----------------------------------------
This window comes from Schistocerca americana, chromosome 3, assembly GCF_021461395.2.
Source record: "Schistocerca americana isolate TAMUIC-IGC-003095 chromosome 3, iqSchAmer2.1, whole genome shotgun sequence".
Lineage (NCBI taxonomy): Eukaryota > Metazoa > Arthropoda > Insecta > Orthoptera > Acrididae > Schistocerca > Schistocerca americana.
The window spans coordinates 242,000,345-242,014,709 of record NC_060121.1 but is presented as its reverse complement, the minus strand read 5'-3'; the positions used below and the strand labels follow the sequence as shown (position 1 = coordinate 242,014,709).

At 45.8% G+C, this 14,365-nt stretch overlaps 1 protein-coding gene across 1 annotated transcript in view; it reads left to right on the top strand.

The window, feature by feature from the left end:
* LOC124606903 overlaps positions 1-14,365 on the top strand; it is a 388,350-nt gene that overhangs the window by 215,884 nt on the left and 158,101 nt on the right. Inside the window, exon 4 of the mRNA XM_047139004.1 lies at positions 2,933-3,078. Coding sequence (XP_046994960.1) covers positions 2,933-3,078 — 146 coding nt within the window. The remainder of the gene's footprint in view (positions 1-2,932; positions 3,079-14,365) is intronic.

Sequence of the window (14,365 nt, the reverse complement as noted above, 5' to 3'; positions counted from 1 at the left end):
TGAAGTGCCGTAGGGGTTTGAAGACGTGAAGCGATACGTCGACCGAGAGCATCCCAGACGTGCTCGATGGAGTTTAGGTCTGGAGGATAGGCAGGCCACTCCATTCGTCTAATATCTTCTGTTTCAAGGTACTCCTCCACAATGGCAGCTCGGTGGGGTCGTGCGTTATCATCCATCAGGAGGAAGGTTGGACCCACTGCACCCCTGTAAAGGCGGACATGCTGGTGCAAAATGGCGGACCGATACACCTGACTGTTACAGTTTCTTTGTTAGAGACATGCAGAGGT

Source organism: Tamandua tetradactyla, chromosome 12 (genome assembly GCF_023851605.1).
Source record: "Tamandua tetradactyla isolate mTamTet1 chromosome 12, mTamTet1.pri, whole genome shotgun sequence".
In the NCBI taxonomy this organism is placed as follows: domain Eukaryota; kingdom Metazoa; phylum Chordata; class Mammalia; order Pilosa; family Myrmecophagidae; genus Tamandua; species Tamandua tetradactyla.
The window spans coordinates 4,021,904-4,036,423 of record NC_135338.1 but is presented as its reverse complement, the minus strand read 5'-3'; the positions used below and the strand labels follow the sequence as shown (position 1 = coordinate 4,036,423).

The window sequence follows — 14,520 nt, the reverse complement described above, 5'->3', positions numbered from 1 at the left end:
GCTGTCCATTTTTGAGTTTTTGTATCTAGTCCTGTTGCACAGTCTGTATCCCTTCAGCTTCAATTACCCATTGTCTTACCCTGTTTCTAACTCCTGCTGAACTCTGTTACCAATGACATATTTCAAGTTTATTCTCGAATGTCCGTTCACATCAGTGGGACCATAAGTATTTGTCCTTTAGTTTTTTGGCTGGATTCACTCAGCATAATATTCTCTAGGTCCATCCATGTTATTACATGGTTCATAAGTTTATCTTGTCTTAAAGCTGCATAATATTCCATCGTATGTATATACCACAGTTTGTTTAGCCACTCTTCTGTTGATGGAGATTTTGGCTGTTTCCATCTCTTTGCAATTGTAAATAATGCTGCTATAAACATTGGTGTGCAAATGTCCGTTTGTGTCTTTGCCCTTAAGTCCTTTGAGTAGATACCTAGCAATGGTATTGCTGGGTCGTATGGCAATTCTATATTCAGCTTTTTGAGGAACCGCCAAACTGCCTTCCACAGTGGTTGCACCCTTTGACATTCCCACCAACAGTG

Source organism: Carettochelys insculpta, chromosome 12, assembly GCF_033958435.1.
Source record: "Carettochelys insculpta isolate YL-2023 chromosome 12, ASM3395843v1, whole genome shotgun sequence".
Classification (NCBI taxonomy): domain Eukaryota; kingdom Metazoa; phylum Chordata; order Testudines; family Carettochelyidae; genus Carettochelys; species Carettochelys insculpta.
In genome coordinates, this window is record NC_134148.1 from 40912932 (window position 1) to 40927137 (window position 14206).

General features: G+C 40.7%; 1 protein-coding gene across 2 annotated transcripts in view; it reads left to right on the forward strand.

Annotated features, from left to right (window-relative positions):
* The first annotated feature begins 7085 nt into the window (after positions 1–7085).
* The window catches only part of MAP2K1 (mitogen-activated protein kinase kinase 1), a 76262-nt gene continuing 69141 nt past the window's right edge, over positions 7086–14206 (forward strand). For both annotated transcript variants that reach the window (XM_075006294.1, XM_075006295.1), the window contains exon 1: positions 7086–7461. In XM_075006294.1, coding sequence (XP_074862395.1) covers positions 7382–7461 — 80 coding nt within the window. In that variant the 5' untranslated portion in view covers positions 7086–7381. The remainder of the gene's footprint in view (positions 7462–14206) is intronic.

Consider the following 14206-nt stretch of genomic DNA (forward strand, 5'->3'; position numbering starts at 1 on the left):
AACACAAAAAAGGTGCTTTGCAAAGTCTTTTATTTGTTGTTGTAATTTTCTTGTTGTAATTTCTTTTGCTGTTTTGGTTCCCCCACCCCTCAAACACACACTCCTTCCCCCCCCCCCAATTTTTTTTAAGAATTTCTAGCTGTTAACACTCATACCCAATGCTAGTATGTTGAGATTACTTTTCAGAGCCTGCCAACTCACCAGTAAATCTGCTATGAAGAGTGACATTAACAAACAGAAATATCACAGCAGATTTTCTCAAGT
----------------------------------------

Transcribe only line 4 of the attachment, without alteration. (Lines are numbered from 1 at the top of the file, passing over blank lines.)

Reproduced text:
The window spans coordinates 242,000,345-242,014,709 of record NC_060121.1 but is presented as its reverse complement, the minus strand read 5'-3'; the positions used below and the strand labels follow the sequence as shown (position 1 = coordinate 242,014,709).